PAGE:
A mystical trip to Assisi-Umbria

Text & Photos by Farah S. Kamal

Halfway between Florence and Rome, cutting across the Po Delta, we were riding the tour bus through the breath-taking Umbrian hills towards Assisi on a day trip. The bus stopped and we all started disembarking at Pourta Nuova where the city walk begins. I gasped at the scene as it unfolded in front of my eyes – this Italian Medieval town appeared literally untouched by any modern structures. As I absorbed the colours, sights and sounds, I could not wait to stroll around a town so well-preserved. The faint pink architecture was set amongst the emerald green hills lined with olive trees. “This is so mystical”, I mumbled to myself, listening to the sound of church bells coming from a distance. Gazing at the rugged stone buildings, I slowly started following the tour guide on the narrow cobblestone lanes.

As I travel and explore cities and towns around the world, I specifically make it a point to visit, explore and learn about any UNESCO World Heritage sites there. There is a lot to learn from these sites. They reflect traditions, art, languages, cuisine, music, crafts, history and literature. I understand now how important these first-hand experiences are for establishing identities and fostering respect and tolerance among people across geographical boundaries. Walking through the lanes and charming piazzas of Assisi, one of the 53 UNESCO heritage sites within Italy, was another such insightful trip.

Assisi is right at the heart of Italy; this famous town is perched on the hilly slopes of Monte Subasio in Umbria, which is a symbol of peace. “Pax et Bonum” is the Latin phrase meaning “Peace and Good” inscribed on buildings and tiles all over the city. I leisurely strolled around the slopes while taking pictures, stopping occasionally to simply stand and admire the beautiful little details and architecture around different corners of the streets. The cute winding stairs leading up to the beautiful vintage doors of houses was one such example. I was stunned by the surprises at every turn and corner of these steep lanes – the entire town has flower pots scattered everywhere, hanging from walls, windows, arches, roofs and pillars. What else does one need to instantly fall in love with a place? And here, there appeared one at every sight.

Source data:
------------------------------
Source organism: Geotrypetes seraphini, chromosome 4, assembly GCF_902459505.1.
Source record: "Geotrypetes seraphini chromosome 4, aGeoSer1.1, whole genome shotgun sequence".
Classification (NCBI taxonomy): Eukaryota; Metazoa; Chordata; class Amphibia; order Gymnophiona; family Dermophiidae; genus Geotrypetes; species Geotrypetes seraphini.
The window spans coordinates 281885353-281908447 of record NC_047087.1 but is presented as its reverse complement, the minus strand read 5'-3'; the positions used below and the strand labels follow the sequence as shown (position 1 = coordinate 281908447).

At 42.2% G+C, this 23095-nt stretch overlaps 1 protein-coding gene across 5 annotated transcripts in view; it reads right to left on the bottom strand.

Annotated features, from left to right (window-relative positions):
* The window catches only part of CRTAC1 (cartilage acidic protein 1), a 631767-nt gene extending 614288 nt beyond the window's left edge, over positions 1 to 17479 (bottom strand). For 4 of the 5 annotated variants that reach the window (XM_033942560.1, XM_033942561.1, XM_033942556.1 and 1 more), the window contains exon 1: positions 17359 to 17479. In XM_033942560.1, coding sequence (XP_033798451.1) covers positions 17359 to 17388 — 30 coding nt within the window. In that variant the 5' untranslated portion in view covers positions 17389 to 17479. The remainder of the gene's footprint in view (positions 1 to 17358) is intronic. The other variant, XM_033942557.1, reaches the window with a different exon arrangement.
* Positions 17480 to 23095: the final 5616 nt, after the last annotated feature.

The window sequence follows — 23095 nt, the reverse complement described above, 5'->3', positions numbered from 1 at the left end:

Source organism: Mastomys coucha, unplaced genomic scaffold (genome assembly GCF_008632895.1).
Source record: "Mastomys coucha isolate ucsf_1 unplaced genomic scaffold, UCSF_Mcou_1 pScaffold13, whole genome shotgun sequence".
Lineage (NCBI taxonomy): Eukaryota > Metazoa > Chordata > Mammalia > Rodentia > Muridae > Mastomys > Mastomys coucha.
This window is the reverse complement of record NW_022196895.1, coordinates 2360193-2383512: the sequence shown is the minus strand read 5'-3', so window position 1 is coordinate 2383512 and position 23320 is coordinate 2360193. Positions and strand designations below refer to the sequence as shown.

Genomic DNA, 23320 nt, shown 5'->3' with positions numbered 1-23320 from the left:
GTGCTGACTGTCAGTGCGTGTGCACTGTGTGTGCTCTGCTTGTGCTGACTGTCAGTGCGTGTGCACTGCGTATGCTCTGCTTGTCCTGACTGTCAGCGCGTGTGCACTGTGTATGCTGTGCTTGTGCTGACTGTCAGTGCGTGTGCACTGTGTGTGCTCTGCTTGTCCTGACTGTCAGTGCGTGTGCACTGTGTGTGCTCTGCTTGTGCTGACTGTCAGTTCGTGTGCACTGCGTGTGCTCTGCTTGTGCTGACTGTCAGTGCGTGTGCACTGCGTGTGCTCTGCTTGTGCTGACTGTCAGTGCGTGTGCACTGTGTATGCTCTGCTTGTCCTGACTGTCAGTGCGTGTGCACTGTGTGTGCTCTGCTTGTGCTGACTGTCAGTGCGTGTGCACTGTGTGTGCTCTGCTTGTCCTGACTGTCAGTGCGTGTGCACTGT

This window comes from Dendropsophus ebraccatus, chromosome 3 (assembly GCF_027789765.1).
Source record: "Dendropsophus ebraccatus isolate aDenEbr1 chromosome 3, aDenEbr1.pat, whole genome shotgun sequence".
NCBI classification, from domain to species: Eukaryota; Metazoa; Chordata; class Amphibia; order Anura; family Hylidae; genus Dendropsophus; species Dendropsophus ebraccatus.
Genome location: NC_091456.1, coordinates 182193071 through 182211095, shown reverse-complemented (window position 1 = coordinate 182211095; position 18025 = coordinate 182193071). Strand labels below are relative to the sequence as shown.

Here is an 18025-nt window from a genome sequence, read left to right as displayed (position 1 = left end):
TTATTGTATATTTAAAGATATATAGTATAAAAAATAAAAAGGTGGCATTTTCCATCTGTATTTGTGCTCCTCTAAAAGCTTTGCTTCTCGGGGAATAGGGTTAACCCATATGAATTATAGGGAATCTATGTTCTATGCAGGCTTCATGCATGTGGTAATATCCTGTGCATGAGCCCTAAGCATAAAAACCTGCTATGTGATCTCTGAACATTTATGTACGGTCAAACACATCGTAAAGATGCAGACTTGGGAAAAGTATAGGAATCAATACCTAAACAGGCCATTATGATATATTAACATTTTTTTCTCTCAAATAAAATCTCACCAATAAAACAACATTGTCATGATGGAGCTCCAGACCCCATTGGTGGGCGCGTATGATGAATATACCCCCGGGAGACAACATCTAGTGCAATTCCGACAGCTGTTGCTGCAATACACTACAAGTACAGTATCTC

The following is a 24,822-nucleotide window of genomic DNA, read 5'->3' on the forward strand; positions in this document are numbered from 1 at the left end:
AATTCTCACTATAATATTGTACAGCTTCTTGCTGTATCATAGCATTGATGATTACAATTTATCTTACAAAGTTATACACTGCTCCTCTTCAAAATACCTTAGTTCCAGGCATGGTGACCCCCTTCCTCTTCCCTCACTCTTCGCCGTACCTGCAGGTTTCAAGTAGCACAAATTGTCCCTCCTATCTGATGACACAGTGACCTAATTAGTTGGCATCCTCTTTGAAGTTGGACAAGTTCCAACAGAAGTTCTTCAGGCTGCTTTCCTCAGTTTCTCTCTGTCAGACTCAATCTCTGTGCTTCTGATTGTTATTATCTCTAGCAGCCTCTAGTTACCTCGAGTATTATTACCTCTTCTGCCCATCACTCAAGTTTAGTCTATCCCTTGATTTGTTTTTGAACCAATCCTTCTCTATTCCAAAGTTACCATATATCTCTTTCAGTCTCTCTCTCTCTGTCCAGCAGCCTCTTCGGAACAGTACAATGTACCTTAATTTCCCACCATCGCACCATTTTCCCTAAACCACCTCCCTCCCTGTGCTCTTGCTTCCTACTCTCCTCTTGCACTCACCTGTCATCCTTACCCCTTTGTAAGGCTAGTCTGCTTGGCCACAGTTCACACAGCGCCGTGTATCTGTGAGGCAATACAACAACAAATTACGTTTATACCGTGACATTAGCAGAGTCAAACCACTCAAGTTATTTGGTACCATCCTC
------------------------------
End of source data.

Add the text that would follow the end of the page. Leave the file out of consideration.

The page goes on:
There were monks in black robes, nuns and sweet sounding chants of devotional songs, creating a mystic setting to the architecture of this town. One of my travel mates told me that for Italians, this town is of great religious and heritage importance since it is the birth place of St. Francis of Assisi, a 12th-century monk who founded the Franciscan Order and lead a religious revolution. Talking to some pilgrims, I concluded that he shunned materialism, believed and preached to love all creations.

Our tour guide suggested that we keep walking the ridge of the town to Basilica di San Francesco. I enjoyed strolling slowly towards the end of the town to this spectacular complex comprised of upper and lower Basilica and the saints’ tomb. It turned out to be a magnificent structure of extraordinary Romanesque and Gothic art and architecture from 12th and 13th century, recognised for dominating the city and can be viewed from a distance. The stunning frescoes by the late-medieval artists Cimabue and Giotto, and the lighted Gothic church depicting scenes from the life of St. Francis were no doubt an astounding view.

On the church grounds I was pleasantly surprised to find a huge group of primary school children with their teachers and a catholic nun on guitar, leading the choir, singing songs sitting on the floor under the cloister of the basilica. Several tourists and visitors, including myself, joined them. Yes, I do not know a word of Italian but somehow sang along to the rhythm! After touring and photographing the complex, I started heading back to Piazza del Comune on the Via San Francesco, checking out some cute little shops full of local souvenirs and knick knacks. Took a bit of rest sitting down on the stone steps of Temple of Minerva on the way, nibbled on chunk of Pecarino Toscano, a delicious Italian cheese and crusty bread while watching people and life go by. Later, I wandered along and photographed the various squares, alleys and sites like Piazza Stanisalo de Chiara, the Basilica of Saint Clare and the Romanesque style Assisi Cathedral, known as Duomo di San Rufino. I was still glued to my camera, shooting around when I heard the bus driver’s call for departure. I felt like a schoolgirl refusing to get out of bed on a winter morning. The atmosphere of the medieval town, the views of the surrounding country-side blanketed by woods and olive groves were all too magical for me to come out of their spell.

Marvelling at the incredible architecture and art, I left the town heading towards my first ever European road trip.